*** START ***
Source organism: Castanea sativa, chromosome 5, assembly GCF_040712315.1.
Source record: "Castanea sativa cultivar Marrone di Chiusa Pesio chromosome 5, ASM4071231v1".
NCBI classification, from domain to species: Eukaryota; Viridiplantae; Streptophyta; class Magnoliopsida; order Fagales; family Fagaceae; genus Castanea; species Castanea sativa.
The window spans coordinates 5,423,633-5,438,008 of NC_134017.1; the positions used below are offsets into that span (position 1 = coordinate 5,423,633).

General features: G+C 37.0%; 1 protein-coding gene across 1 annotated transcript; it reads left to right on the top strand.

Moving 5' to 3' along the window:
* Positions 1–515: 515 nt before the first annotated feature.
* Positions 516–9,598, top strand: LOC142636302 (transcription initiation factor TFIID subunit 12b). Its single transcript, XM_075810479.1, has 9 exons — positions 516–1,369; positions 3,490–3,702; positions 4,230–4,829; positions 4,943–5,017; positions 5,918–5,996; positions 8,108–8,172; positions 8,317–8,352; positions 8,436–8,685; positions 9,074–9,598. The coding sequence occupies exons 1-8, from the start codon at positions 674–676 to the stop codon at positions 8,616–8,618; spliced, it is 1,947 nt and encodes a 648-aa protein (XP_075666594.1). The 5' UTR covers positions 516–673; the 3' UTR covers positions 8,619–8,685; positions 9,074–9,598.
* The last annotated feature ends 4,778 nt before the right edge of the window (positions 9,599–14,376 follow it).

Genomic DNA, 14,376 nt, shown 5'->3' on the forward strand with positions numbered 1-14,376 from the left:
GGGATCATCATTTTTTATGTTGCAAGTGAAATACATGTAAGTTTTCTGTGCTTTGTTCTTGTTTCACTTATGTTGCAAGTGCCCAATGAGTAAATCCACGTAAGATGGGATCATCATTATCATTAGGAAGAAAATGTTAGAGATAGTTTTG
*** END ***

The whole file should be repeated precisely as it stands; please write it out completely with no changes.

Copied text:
Source organism: Castanea sativa, chromosome 5, assembly GCF_040712315.1.
Source record: "Castanea sativa cultivar Marrone di Chiusa Pesio chromosome 5, ASM4071231v1".
NCBI classification, from domain to species: Eukaryota; Viridiplantae; Streptophyta; class Magnoliopsida; order Fagales; family Fagaceae; genus Castanea; species Castanea sativa.
The window spans coordinates 5,423,633-5,438,008 of NC_134017.1; the positions used below are offsets into that span (position 1 = coordinate 5,423,633).

General features: G+C 37.0%; 1 protein-coding gene across 1 annotated transcript; it reads left to right on the top strand.

Moving 5' to 3' along the window:
* Positions 1–515: 515 nt before the first annotated feature.
* Positions 516–9,598, top strand: LOC142636302 (transcription initiation factor TFIID subunit 12b). Its single transcript, XM_075810479.1, has 9 exons — positions 516–1,369; positions 3,490–3,702; positions 4,230–4,829; positions 4,943–5,017; positions 5,918–5,996; positions 8,108–8,172; positions 8,317–8,352; positions 8,436–8,685; positions 9,074–9,598. The coding sequence occupies exons 1-8, from the start codon at positions 674–676 to the stop codon at positions 8,616–8,618; spliced, it is 1,947 nt and encodes a 648-aa protein (XP_075666594.1). The 5' UTR covers positions 516–673; the 3' UTR covers positions 8,619–8,685; positions 9,074–9,598.
* The last annotated feature ends 4,778 nt before the right edge of the window (positions 9,599–14,376 follow it).

Genomic DNA, 14,376 nt, shown 5'->3' on the forward strand with positions numbered 1-14,376 from the left:
GGGATCATCATTTTTTATGTTGCAAGTGAAATACATGTAAGTTTTCTGTGCTTTGTTCTTGTTTCACTTATGTTGCAAGTGCCCAATGAGTAAATCCACGTAAGATGGGATCATCATTATCATTAGGAAGAAAATGTTAGAGATAGTTTTG